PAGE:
The panel in front of them have to guess what they are doing on a television set that is facing away from them. The host describes the act as them doing “something electronically”, showing controllers to the panellists and the screen to the audience where they played a variant of what we would know as Pong. Take note that at this stage in world history “console”, “video game”, Pong and other terms that we take for granted, had not been coined.
When the panellists start to guess at what the two gentleman are doing there are some hilarious statements. One lady says they are “doing something sassy,” and asks if they are “reproducing something on the television screen,” asking if the picture on the screen is something “other than an X-ray”. However she becomes close to guessing when she asks if they are “moving something around that makes for action” on the screen.
Most of the guesses are that of the panellists being on the picture on the screen or that they may be watching a sports game. Melba guesses that they are “controlling the picture in some way”. Ultimately the entire panel is completely and utterly confused, even after it is announced that they are “playing tennis”. This is a world that may as well be Jurassic in comparison to the console wars spanning four decades since the 1970’s.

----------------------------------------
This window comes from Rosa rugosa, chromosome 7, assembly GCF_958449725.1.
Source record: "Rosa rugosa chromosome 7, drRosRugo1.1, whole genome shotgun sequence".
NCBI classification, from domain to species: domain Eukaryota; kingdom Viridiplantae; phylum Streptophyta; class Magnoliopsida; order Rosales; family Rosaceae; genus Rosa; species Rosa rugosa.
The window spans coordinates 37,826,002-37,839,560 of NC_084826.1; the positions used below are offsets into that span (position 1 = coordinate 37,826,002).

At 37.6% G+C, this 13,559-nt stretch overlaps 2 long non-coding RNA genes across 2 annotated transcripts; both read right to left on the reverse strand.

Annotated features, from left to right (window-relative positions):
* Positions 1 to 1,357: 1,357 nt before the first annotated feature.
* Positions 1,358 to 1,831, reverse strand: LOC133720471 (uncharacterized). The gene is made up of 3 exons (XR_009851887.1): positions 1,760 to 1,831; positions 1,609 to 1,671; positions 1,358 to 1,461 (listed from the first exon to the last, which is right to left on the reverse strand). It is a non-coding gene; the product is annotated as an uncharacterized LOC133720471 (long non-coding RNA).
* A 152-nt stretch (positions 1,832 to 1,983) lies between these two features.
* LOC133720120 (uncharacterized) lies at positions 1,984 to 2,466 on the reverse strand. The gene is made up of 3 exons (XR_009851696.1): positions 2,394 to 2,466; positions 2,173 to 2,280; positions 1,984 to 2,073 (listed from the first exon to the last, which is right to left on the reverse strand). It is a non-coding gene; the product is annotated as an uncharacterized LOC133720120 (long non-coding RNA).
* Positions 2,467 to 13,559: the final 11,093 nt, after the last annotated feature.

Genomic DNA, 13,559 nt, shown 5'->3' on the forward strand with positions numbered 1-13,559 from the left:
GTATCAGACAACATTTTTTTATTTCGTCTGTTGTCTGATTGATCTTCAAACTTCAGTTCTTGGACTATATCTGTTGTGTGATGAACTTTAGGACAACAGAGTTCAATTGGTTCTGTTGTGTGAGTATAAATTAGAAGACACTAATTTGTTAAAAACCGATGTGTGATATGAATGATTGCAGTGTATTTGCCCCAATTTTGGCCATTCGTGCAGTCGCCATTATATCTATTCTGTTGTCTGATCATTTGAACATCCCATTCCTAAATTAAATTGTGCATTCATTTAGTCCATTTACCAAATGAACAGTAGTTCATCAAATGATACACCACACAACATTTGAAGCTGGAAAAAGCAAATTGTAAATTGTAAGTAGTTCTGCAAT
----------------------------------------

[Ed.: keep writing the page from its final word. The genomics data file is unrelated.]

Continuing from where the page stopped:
The markets first controversy
The year is now 1976 and the worlds first glimpse at a video game that causes controversy lands. Long before the days of Doom or Grand Theft Auto was Death Race.
Exidy released Death Race in the United States as a modified version of Destruction Derby. In Death Race the player achieved a higher score by ultimately running over gremlins. This game was soon viewed as a game where the player was flattening pedestrians, and was one of the first games that received a negative media perception due to its violent content.
It was with this game that hundreds of headlines emerged across America, all citing violent terms. However, the violent terms are not the point I am about to make. Instead the manner in which this video game is described is the interesting point as, again, the term “video game” was yet to be coined.